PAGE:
We live in a crazy, experience-driven world. This empirical philosophy has crept into the church and is, unfortunately, gaining ground. This has been introduced by droves of pastors and popular authors, none more prolific than Brennan Manning. In the updated version of Abba’s Child: The Cry of the Heart for Intimate Belonging we have the best, if that can be said, version of his cave-dwelling, mind-emptying, experience-hungry mysticism.
Manning, like his pastoral counterparts, has enjoyed a popular and large following from those who are moving towards Christianity and the experience of God in their lives. Their version of the faith, often called Contemplative Spirituality, has its roots in a Roman Catholic flavor of Eastern Mysticism. Some aspects of this new direction include a form of meditation or emptying oneself of ourselves to the point that we may be filled up with Christ, that we may obtain a consciousness where Christ dwells.
On the surface, and to those who don’t know better, this sounds very attractive. It’s very seeker-sensitive and I believe that may be what lies behind the masses of Ragamuffin Christians. The only difference between this version of the Christian life and that of a Zen Buddhist is that for Brennan and his passionate followers, zen is being like Christ and not the absence thereof.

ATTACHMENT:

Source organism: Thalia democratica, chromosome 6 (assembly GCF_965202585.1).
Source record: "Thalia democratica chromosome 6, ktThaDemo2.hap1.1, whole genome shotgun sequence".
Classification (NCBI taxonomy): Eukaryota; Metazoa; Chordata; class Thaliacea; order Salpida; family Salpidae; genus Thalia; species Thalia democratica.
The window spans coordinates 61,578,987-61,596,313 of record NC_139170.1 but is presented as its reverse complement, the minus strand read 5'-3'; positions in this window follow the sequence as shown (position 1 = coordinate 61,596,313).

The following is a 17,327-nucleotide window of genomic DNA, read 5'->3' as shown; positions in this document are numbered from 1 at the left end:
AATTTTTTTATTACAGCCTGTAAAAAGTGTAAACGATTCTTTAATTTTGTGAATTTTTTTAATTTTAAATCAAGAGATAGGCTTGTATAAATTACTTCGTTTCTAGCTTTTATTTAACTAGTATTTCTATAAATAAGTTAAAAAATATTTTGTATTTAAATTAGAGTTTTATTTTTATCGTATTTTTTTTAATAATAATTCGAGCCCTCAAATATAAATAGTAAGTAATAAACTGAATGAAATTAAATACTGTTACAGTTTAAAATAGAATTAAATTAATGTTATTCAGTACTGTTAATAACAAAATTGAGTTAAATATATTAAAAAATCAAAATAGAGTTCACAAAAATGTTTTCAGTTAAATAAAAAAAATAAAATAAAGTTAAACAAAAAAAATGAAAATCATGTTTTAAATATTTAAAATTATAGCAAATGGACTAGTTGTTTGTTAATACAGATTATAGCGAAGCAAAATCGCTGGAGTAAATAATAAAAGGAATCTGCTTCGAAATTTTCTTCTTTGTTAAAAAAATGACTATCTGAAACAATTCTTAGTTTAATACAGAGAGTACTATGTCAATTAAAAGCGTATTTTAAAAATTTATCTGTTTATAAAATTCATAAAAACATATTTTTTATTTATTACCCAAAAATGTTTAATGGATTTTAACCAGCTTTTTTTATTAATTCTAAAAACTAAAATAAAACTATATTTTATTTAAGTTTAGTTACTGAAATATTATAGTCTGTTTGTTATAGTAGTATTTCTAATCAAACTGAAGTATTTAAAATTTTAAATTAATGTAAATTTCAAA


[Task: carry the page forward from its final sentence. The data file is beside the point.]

To be sure, there are some positive trajectories in this volume. He does want to orient the Christian towards the fact that God is our Father and relates to us as such. Though I find his method in getting there a bit convoluted and misguiding, many of his conclusions I would agree with. One quote for example, though to my readers it may seem out of context, reads “If I find Christ, I will find my true self and If I find my true self, I will find Christ”. To me that sounds highly questionable but it may just be me.
Apart from painting God as a flowery and loving Father, his mystical leanings, and his methodology this book is not the worst. I don’t know that its outright heresy but it seems to be trending in that direction were someone to take the methods to their complete conclusions. I don’t know that this flavor of Christianity can withhold a shaking of its worldview foundation, that being god-consciousness as the goal of the Christian life. I would not recommend this volume to those starting out in the Christian faith, or those seeking to examine the faith. It’s just not somewhere I would go for the meat of the Word and a life consecrated to God.
Manning, Brennan. Abba’s Child: The Cry of the Heart for Intimate Belonging. Colorado Springs: Nav, 2015. 192. Print.